Amid labor groups’ calls for a raise to the minimum wage, Council of Labor Affairs Minister Jennifer Wang (王如玄) yesterday said minimum wage talks could take place in the middle of next month.
In the past few weeks, several groups have spoken of the need to promptly raise the minimum wage, including the Youth Labor Union 95, Taiwan Labor Front, Alliance for a Fair Tax Reform and numerous trade unions. Some labor activists have proposed that the minimum monthly wage be raised to at least NT$19,700 per month, and the minimum hourly wage raised to NT$115.
The minimum monthly wage of NT$17,280 and minimum hourly wage of NT$95 were last adjusted in 2007.
The council has been widely accused by labor groups of dragging its feet on raising the minimum wage through such tactics as proposing to change the composition of the minimum wage adjustment committee.
In response to the activists’ claims, Wang said that the proposal, which was sent to the Executive Yuan last month, received approval last week and officials have begun to make preparations for talks to begin next month.
“Basically, we will hold the meeting in the middle of September,” Wang said.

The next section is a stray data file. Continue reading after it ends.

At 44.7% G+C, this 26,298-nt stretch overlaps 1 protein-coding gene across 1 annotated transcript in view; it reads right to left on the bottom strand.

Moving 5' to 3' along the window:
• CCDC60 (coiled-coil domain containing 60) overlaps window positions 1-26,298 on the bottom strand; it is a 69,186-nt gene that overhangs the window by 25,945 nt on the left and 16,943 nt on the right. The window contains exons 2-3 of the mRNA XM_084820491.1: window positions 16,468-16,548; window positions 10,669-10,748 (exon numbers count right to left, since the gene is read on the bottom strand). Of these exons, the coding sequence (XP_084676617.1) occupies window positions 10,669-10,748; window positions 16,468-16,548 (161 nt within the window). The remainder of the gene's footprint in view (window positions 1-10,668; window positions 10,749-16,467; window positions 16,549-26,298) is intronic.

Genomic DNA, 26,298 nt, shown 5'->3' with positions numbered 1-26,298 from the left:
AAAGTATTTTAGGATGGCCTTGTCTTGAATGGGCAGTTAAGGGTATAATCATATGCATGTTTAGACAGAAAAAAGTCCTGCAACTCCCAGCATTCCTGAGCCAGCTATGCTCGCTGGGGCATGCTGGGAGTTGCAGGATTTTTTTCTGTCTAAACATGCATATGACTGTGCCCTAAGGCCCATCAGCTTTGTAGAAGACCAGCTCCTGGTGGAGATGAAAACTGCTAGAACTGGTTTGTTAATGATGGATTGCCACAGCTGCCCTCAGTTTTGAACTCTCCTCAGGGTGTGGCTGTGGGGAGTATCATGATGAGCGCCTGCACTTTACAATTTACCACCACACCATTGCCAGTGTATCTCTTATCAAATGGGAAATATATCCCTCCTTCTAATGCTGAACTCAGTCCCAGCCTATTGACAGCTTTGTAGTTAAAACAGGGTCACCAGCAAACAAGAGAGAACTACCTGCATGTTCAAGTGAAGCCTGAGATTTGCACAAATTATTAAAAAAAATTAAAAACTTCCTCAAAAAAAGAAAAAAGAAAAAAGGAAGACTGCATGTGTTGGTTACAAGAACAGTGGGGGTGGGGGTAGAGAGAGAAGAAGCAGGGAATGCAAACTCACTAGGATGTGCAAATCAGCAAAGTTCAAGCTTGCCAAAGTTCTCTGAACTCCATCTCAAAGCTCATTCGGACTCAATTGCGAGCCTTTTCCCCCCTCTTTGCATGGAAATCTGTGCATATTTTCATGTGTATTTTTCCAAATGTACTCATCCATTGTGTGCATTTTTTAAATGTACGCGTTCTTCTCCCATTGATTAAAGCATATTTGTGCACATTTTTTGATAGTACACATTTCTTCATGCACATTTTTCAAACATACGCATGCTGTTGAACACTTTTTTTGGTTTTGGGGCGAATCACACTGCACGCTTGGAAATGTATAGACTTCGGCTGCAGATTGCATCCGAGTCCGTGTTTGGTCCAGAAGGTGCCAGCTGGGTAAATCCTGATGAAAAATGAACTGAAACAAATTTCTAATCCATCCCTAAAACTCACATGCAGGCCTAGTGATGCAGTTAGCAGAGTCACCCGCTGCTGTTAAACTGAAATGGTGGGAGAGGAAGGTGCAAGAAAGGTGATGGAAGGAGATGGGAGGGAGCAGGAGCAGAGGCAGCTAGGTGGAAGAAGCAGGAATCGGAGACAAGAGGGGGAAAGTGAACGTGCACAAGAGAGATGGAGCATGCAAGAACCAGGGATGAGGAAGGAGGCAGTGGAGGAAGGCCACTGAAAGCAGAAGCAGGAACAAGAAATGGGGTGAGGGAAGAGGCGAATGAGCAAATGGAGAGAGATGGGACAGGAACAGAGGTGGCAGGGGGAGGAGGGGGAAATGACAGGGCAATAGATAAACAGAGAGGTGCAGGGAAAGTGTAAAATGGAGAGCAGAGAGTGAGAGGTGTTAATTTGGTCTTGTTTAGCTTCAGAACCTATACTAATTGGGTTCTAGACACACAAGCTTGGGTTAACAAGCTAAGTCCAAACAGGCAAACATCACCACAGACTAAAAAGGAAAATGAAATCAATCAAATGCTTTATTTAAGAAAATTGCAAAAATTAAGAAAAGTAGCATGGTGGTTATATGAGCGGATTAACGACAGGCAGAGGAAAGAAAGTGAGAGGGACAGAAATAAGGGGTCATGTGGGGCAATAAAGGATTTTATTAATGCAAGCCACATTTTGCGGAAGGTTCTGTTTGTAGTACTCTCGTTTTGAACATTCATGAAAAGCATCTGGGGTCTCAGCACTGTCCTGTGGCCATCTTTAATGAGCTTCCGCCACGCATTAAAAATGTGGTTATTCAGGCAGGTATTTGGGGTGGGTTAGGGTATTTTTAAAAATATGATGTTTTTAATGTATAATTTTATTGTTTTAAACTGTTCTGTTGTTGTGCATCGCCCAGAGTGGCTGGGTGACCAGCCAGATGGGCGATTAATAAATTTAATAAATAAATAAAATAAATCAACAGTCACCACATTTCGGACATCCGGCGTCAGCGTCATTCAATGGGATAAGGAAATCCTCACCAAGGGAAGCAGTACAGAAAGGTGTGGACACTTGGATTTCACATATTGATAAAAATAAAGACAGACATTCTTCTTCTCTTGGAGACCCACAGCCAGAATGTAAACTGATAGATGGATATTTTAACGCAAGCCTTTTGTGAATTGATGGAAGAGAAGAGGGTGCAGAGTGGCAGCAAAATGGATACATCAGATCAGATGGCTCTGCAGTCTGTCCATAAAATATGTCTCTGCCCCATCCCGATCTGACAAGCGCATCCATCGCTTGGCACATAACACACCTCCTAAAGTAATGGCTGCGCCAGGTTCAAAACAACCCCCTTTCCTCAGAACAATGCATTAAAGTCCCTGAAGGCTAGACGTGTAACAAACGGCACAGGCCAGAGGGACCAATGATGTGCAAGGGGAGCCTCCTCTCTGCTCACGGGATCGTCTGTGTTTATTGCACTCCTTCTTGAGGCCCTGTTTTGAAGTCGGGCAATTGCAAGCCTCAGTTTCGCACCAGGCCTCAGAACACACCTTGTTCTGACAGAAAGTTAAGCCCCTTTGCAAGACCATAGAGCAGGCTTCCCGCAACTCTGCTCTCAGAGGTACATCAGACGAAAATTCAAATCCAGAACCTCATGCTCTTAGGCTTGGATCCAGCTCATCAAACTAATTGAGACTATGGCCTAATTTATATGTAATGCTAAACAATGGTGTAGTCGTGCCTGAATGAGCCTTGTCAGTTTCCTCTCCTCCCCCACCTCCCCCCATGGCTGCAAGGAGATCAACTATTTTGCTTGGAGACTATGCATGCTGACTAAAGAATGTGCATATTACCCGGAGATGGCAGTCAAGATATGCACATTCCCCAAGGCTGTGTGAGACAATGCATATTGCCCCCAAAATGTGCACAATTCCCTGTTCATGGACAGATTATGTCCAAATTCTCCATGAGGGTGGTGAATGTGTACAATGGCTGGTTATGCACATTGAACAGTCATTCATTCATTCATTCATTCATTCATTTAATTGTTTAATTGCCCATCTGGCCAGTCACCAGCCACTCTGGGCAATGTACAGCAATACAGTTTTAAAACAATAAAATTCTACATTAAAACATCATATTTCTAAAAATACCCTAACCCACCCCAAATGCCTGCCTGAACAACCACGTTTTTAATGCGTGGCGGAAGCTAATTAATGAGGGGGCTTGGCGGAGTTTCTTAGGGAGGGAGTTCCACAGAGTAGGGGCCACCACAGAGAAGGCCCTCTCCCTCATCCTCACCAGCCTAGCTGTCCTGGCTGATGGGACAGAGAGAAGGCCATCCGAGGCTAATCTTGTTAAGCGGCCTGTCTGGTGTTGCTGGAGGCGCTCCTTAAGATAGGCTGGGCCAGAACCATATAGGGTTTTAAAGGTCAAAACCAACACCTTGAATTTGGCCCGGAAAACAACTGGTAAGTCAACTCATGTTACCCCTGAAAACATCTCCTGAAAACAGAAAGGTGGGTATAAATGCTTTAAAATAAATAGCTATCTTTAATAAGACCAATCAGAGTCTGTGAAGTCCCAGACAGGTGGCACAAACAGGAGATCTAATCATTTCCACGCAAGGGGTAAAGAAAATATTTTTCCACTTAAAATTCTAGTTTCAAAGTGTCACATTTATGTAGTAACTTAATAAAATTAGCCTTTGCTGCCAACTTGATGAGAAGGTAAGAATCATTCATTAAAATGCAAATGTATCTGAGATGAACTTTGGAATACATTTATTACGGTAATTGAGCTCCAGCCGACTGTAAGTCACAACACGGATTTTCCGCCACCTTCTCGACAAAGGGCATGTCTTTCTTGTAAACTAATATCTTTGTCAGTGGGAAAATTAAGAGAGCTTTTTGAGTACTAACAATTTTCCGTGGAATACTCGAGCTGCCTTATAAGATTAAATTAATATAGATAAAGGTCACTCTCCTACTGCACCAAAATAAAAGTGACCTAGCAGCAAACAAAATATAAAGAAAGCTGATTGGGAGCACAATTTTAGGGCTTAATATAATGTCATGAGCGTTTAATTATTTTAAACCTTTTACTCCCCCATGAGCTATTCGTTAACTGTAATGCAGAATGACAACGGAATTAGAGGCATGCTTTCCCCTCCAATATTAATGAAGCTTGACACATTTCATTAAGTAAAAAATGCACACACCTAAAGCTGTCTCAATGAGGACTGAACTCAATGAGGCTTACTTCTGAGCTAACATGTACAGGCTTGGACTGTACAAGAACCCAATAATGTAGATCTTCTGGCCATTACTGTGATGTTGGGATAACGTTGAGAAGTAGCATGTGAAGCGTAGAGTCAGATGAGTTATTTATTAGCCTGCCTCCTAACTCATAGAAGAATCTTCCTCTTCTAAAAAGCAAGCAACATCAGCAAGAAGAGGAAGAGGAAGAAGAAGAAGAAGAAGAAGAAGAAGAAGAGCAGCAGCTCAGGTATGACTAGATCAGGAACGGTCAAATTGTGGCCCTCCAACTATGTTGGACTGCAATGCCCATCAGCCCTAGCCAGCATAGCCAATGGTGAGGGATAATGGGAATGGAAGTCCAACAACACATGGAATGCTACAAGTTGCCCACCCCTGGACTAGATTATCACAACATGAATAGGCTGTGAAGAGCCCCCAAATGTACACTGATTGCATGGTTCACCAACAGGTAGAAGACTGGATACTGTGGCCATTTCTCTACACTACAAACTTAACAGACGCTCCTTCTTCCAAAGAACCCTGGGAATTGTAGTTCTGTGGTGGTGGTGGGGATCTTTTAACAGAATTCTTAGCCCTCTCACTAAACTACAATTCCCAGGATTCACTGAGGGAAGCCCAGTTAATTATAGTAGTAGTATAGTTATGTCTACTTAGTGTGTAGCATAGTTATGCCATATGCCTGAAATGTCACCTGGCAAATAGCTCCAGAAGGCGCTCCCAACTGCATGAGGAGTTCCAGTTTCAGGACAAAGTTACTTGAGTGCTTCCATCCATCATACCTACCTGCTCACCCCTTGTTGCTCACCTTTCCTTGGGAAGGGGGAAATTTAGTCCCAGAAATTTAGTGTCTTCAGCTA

“This week, we will begin sending notices to major labor unions for them to nominate committee members that would represent the labor side,” Wang said.
The council’s proposal calls for the composition of the minimum wage committee to be changed by decreasing the level of government representation to allow more representatives from labor, business and academia.
The committee would be chaired by the council and made up of 21 members, seven of whom would represent business and seven labor, with four academics and three government officials.
The move follows criticism that the government gave its own officials a majority of the seats on the committee.
The council has also proposed changing the time that the annual minimum wage talks are held from every July to a date in the third quarter.